The reproduction of social inequalities in education in South Africa introduced the issue of meritocracy based on race in terms of which children of the white race were exposed to elite culture at home, thus giving them an advantage in the schools. This beneficial culture was recognised and rewarded by teachers who, in the process, excluded the children of the working class minorities who lacked similar cultural capital. Bourdieu (1974; 1977, p. 32) interpreted this type of action as ‘symbolic violence’ which in turn forces “other” children into a competitive mechanism that rewards the dominant cultural capital only. In the context of this study the question then arises as to which theories would be able to liberate black education of the blacks from these former apartheid education reproductive theories which were geared towards capital reproduction only.
After 1994 it was evident that a new approach to research on the education system in South Africa was required aimed at developing an education system that would legitimise the transformation of education, from basic to higher education. The legitimisation of transformation of education would be a response to the 1996 call on redressing the imbalances of the past, which had permeated the entire education system in South Africa. Both the DST and National Research Foundation (NRF) responded to the call by government to create instruments that would bring new research leadership capacity into the public universities. The instruments established included the South African Chairs Initiative (SARChI) in 2006.
These chairs were designed to attract and retain excellence in research and innovation at public universities in South Africa with a long-term investment of fifteen years. 150 research chairs were awarded to 21 public universities. SARChI in Development Education (SARChI-DE), headed by Professor Catherine Odora Hoppers, was one of these 21 chairs. SARChI-DE’s mission was and is to introduce a new pedagogy into academic research and citizenship education with human development as the goal. In its exploration through research, SARChI-DE seeks answers to some of the most challenging and intriguing questions about development, knowledge production and science. The questions that SARChI-DE poses are contextualised within the context of human development and systems transformation within a paradigm of restorative action and cognitive justice. Through the concept of transdisciplinarity, SARChI-DE has introduced four linked and transdisciplinary focal areas for theoretical, applied and strategic research explorations.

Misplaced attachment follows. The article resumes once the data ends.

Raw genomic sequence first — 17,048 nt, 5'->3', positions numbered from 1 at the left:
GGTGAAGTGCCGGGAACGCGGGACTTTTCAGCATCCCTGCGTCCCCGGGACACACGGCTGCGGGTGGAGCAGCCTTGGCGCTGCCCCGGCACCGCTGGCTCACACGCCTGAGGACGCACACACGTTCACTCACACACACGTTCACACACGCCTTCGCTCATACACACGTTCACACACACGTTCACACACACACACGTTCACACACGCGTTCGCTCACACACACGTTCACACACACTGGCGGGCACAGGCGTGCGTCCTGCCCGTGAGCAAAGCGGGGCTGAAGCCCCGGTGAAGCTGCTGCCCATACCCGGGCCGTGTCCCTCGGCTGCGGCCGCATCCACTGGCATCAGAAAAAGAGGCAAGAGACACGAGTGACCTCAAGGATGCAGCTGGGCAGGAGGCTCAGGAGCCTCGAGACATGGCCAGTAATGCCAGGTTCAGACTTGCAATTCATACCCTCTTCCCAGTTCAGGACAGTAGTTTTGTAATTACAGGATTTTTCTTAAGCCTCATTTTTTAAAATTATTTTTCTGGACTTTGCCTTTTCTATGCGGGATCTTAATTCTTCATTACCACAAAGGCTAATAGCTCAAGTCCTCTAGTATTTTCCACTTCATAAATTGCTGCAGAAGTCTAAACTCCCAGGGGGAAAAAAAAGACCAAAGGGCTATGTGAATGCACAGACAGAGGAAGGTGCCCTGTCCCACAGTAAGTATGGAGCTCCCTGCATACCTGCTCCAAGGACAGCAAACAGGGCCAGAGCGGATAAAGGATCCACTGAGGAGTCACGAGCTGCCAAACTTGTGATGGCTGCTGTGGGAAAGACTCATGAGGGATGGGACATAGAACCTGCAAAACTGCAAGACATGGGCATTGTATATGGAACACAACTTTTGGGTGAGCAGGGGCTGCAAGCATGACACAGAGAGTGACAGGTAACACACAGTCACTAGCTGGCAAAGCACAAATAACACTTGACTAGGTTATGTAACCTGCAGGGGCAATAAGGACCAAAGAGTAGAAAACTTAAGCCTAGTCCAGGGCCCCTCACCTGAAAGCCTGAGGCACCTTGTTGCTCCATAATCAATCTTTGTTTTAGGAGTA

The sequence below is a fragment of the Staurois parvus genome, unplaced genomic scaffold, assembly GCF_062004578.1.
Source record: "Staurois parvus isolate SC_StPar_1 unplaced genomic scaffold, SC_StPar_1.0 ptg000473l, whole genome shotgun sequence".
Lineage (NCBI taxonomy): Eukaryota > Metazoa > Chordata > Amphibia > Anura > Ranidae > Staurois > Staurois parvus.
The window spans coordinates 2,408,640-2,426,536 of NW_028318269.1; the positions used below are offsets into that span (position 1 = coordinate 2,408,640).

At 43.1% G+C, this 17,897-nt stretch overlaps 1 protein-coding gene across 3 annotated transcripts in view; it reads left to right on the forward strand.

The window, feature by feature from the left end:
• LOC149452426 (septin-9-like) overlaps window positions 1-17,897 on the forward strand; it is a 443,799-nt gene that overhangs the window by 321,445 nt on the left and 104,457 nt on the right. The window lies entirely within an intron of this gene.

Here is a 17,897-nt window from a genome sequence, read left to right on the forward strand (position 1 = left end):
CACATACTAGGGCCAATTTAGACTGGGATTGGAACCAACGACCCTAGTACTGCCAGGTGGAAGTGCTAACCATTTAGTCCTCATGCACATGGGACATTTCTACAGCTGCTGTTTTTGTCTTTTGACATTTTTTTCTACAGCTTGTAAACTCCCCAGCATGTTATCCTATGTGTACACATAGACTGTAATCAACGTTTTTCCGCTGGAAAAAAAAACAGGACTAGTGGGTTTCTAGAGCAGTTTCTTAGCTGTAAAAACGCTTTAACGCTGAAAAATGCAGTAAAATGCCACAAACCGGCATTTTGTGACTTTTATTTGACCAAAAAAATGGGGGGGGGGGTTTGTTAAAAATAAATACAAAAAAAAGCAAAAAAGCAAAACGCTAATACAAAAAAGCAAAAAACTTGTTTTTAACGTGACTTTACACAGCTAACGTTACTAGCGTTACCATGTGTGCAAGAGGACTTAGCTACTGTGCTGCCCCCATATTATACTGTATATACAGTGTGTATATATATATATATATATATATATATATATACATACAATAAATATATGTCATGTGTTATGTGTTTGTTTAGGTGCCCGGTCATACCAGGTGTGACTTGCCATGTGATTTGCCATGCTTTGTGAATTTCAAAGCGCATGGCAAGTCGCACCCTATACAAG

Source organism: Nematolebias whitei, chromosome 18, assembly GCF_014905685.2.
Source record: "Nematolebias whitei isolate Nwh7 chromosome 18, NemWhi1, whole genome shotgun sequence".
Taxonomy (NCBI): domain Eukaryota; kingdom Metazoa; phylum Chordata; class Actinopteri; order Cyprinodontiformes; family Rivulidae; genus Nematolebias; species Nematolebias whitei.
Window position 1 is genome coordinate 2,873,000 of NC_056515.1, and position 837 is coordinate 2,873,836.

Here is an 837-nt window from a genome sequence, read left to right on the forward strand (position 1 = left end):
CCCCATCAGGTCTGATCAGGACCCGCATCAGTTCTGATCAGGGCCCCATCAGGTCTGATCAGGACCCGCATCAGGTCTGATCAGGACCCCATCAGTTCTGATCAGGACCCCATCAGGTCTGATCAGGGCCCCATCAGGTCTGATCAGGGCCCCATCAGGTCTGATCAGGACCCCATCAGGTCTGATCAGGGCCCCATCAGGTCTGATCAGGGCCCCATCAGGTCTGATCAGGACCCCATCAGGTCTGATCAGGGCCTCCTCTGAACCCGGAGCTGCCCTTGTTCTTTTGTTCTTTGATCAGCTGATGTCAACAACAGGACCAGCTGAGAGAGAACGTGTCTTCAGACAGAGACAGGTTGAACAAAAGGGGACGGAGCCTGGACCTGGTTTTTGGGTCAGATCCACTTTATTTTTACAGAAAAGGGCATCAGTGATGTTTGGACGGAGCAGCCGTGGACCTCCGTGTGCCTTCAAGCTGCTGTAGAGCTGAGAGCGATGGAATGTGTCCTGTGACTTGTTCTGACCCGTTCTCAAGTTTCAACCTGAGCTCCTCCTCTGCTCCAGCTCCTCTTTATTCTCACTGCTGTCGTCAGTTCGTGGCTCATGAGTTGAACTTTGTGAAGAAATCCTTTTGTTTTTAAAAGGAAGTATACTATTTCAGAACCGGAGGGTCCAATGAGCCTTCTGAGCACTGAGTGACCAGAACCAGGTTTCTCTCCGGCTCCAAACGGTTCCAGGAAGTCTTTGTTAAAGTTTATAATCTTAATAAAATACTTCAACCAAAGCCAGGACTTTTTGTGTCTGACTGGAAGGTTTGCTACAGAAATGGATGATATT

In an attempt to narrow the scope of this study, the focus on the study was restricted to one of the research areas of this chair, that is, “Indigenous Knowledge Systems and Innovations: The Conditions for their integration; Indigenous Knowledge Systems and Innovations. This chair sees indigenous knowledge as part of the subaltern and heterogeneous forms of knowledge that had no place in the fields of knowledge that grew in a compact with colonialism and science. Theoretically, indigenous knowledge systems make it possible to explore the meanings and theories of death, obsolescence, resilience, survival, globalisation, freedom and healing. In addition, Indigenous knowledge systems enable us to revisit concepts such as property, poverty, and the ‘commons’ as well as the systems that govern these concepts. By taking IKS to this level, the chair contemplates the possibilities for alternative globalisation, alternative regimes of intellectual property and alternative times.
This study was conducted within the ambit of SARChI-DE’s projects on the transformation of the academy through the transformation of systems. The study focused on transforming action in the curriculum. The title of the study, “Integration of IKS into the curriculum for basic education”, was within the verbal context of the transformation of the curriculum at basic education level in South Africa.
SARChI’s Development in emerging concepts in education